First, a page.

Business owners purchase insurance based on emotion. Actually, almost all purchases are based on emotion — people think logically but decide emotionally.
For insurance, employers reach out to people they trust — friends, relatives, golf buddies or community and business connections in the insurance industry — to discover where to turn for an insurance relationship. They also typically remain loyal, unless the owner experiences a bad loss or poor service.
As word gets around about the soft insurance market, employers need to guard against getting too price conscious.
“You are buying a service. Not only are you buying insurance to put your mind at ease so you can sleep at night, but you need a partner to work with you proactively to make your risk profile look attractive to the insurance company,” says Kerry K. Gregoire, an assistant vice president at SeibertKeck Insurance Agency.
Smart Business spoke with Gregoire about using the strong bargaining position you have now in the insurance industry to set your company up for the long term.
If business owners constantly shop their insurance, how can it backfire?
Insurance representatives and insurance companies will lose interest in quoting if a business owner shops his or her insurance annually. Most carriers today, although hungry for new business, are seeking long-term relationships and looking for loyalty, including after they’ve paid claims. They look at the whole picture, including how frequently you’ve been shopping your property and casualty insurance.
A business owner needs to be in a position of having an insurance company available and interested to quote when it’s really needed, such as a tough loss history or circumstances that drive premiums up.
Where exactly is the marketplace cycle and what is it doing for premiums?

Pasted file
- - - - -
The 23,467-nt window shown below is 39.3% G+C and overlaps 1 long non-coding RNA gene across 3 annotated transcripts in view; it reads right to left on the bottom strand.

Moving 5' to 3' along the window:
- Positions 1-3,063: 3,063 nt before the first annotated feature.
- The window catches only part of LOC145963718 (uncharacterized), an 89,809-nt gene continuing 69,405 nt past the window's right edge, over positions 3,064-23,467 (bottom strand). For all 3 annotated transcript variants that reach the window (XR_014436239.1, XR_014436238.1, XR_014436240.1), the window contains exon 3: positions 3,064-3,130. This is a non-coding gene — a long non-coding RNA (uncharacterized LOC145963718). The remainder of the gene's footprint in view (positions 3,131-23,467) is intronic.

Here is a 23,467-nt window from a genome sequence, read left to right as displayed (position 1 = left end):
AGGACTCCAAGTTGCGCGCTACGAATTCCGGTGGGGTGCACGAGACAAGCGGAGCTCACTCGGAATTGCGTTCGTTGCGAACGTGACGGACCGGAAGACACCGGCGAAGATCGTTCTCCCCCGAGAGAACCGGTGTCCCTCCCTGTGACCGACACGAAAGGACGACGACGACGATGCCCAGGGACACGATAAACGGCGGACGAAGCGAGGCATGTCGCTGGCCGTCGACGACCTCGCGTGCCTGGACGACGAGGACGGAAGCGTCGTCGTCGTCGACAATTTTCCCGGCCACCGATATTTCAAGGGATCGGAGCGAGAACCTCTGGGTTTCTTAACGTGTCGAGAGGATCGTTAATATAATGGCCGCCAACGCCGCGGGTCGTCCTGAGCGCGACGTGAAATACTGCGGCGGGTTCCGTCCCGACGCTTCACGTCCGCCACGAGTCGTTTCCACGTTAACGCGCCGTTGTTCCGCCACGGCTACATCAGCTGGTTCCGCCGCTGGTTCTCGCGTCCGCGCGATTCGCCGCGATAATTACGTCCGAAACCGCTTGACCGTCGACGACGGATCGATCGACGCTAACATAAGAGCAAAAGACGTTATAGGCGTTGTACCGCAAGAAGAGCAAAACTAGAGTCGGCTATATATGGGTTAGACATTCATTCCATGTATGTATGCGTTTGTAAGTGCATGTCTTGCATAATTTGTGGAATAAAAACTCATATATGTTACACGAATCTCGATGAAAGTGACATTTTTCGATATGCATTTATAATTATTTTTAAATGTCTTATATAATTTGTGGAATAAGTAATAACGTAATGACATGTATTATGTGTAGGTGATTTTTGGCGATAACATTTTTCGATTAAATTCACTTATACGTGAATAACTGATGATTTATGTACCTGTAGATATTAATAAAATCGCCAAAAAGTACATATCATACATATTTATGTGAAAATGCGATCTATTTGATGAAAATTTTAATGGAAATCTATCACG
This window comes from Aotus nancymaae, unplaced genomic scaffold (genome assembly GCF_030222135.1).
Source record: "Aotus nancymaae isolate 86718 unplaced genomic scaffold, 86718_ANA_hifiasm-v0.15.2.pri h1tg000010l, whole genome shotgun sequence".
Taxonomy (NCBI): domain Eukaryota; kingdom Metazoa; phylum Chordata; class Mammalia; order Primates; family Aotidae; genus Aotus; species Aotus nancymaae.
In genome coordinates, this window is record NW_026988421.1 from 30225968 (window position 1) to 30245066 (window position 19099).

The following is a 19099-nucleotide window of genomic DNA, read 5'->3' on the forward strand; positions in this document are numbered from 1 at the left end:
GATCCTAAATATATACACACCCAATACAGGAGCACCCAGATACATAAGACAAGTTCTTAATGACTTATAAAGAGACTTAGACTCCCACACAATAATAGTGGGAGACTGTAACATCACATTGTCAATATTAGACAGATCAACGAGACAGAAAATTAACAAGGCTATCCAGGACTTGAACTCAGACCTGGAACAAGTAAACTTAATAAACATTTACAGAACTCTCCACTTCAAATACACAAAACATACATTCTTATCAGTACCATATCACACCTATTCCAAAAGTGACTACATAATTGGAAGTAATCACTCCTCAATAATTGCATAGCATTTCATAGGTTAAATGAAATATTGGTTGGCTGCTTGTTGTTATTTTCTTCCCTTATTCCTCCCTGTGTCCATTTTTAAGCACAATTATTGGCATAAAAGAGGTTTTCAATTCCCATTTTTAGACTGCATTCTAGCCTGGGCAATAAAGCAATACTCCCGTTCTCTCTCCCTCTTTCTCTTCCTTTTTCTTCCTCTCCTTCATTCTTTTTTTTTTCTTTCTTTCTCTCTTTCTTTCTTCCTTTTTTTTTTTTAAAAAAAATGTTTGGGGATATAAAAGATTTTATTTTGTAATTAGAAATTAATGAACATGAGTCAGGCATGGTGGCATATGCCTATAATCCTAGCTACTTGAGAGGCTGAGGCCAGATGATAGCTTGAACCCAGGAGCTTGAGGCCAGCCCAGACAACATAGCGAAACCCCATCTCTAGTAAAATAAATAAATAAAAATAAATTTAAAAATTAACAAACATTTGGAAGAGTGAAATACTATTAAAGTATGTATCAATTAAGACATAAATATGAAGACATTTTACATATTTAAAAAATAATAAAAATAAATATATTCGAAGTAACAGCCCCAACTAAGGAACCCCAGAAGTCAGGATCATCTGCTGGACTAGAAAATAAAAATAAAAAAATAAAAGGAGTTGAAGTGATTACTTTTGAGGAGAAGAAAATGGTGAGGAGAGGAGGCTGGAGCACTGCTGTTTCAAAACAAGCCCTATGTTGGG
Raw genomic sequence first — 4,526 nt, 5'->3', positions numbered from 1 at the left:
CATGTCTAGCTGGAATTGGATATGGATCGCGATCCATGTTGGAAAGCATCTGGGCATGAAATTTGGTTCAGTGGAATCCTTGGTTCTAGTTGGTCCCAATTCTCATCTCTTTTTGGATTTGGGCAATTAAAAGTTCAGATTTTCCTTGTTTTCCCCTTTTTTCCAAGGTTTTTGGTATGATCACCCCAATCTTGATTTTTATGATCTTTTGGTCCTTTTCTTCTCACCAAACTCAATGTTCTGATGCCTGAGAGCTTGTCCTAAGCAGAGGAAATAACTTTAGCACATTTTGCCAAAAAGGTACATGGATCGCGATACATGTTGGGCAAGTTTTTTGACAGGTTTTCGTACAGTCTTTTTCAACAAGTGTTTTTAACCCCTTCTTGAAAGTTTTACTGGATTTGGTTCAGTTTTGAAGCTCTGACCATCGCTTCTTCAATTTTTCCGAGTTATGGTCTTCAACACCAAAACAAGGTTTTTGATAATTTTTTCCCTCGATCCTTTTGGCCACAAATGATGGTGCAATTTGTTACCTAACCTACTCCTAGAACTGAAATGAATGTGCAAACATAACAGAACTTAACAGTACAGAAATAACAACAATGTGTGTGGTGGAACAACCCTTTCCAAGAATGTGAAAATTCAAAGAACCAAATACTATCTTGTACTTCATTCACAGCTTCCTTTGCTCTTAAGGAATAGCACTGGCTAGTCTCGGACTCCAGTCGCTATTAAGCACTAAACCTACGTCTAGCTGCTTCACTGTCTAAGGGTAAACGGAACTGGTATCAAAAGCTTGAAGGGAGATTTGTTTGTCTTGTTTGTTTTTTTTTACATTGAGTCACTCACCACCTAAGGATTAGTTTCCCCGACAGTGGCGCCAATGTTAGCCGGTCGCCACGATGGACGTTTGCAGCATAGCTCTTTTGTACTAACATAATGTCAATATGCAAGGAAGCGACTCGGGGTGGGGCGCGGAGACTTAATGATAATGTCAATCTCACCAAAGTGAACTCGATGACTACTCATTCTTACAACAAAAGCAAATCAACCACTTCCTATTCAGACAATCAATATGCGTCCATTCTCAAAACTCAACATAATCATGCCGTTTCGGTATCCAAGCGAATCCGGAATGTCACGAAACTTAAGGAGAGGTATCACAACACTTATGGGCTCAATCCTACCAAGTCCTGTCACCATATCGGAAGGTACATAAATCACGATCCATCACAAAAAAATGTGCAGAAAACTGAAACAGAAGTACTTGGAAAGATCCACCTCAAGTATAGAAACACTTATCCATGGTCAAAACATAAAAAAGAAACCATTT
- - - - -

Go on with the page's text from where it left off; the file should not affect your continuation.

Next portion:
For the past two years, we’ve been a soft market with 5 to 10 percent increases. That has moved over to flat renewals, and there are reports projecting a 5 to 15 percent decrease for 2015, depending on your risk profile. Cyber insurance, however, continues to increase because it’s new, people are getting hit with cyberattacks and the marketplace is still being tested.
No one has a crystal ball, but a typical soft market tends to hang on one to three years, depending on the outcome of catastrophic losses and market performance. The insurance market is a cycle. Educated buyers understand that eventually everything will go back up, so you don’t want to burn bridges with available insurance companies.
How would you recommend businesses negotiate renewals?
In a soft or hard market, business owners should consider bidding insurance out once every three years, and remember it’s not all about price. Make sure you aren’t losing any coverages if you switch to another insurer. Plan ahead and standardize the process for obtaining all of the necessary documents that pertain to the quoting process.
Also, limit agents who are competing; streamline the process of market selection. If you have more than a couple, agents end up approaching the same markets.
In a soft market, besides reduced or flat pricing, an insurance buyer can request more value-added services from an insurer or its representatives, such as a multiyear rate guarantee program that is contingent upon staying below a loss ratio threshold.
Plus, many insurers have been enhancing their risk management techniques and loss control resources to help customers manage their insurance costs and claim activity. Make sure you express to your agent your company philosophy — you want to self-insure or have higher deductibles for certain coverages. You can take a more proactive approach to try to prevent a claim or lessen its impact. You’ll also want to plan necessary time for loss control visits by insurers.
In the meantime, between shopping your insurance, be involved. Review your claim history so you can implement internal changes, if needed, prior to shopping. You may need to ask for quarterly loss run reports or quarterly claim review — via meetings or conference calls with the insurer — if you have claims activity. Insurers like to see that the business owner is demonstrating good risk management, which in the end controls losses and insurance costs.
Insights Business Insurance is brought to you by SeibertKeck